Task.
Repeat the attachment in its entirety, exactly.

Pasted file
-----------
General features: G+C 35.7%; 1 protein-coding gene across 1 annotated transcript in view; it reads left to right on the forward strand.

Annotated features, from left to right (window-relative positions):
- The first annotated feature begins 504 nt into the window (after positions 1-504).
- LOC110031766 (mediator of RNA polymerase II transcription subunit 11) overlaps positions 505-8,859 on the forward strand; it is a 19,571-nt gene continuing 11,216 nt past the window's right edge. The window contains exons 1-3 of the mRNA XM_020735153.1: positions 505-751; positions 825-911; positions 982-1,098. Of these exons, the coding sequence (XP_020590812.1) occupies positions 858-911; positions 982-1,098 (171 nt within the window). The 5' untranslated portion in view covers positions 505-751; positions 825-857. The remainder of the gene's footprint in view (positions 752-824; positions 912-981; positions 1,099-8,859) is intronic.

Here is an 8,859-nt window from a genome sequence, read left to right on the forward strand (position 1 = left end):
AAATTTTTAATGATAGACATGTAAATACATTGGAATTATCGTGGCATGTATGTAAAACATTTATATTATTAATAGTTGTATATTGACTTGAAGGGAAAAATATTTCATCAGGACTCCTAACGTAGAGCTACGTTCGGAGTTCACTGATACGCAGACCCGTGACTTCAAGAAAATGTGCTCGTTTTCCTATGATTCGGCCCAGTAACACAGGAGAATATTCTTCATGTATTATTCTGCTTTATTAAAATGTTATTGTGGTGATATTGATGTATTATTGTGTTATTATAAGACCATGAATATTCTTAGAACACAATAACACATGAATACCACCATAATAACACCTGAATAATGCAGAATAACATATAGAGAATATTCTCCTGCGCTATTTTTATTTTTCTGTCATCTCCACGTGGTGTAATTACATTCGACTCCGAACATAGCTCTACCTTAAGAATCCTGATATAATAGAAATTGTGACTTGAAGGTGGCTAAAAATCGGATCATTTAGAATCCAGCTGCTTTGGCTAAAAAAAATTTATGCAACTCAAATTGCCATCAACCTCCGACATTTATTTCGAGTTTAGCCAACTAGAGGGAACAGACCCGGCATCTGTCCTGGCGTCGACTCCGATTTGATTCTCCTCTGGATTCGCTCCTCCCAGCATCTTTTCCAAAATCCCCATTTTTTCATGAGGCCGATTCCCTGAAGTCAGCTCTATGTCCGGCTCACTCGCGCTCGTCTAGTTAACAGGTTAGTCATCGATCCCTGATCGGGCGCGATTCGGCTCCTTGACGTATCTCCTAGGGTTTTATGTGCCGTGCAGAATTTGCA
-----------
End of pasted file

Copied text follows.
General features: G+C 35.7%; 1 protein-coding gene across 1 annotated transcript in view; it reads left to right on the forward strand.

Annotated features, from left to right (window-relative positions):
- The first annotated feature begins 504 nt into the window (after positions 1-504).
- LOC110031766 (mediator of RNA polymerase II transcription subunit 11) overlaps positions 505-8,859 on the forward strand; it is a 19,571-nt gene continuing 11,216 nt past the window's right edge. The window contains exons 1-3 of the mRNA XM_020735153.1: positions 505-751; positions 825-911; positions 982-1,098. Of these exons, the coding sequence (XP_020590812.1) occupies positions 858-911; positions 982-1,098 (171 nt within the window). The 5' untranslated portion in view covers positions 505-751; positions 825-857. The remainder of the gene's footprint in view (positions 752-824; positions 912-981; positions 1,099-8,859) is intronic.

Here is an 8,859-nt window from a genome sequence, read left to right on the forward strand (position 1 = left end):
AAATTTTTAATGATAGACATGTAAATACATTGGAATTATCGTGGCATGTATGTAAAACATTTATATTATTAATAGTTGTATATTGACTTGAAGGGAAAAATATTTCATCAGGACTCCTAACGTAGAGCTACGTTCGGAGTTCACTGATACGCAGACCCGTGACTTCAAGAAAATGTGCTCGTTTTCCTATGATTCGGCCCAGTAACACAGGAGAATATTCTTCATGTATTATTCTGCTTTATTAAAATGTTATTGTGGTGATATTGATGTATTATTGTGTTATTATAAGACCATGAATATTCTTAGAACACAATAACACATGAATACCACCATAATAACACCTGAATAATGCAGAATAACATATAGAGAATATTCTCCTGCGCTATTTTTATTTTTCTGTCATCTCCACGTGGTGTAATTACATTCGACTCCGAACATAGCTCTACCTTAAGAATCCTGATATAATAGAAATTGTGACTTGAAGGTGGCTAAAAATCGGATCATTTAGAATCCAGCTGCTTTGGCTAAAAAAAATTTATGCAACTCAAATTGCCATCAACCTCCGACATTTATTTCGAGTTTAGCCAACTAGAGGGAACAGACCCGGCATCTGTCCTGGCGTCGACTCCGATTTGATTCTCCTCTGGATTCGCTCCTCCCAGCATCTTTTCCAAAATCCCCATTTTTTCATGAGGCCGATTCCCTGAAGTCAGCTCTATGTCCGGCTCACTCGCGCTCGTCTAGTTAACAGGTTAGTCATCGATCCCTGATCGGGCGCGATTCGGCTCCTTGACGTATCTCCTAGGGTTTTATGTGCCGTGCAGAATTTGCA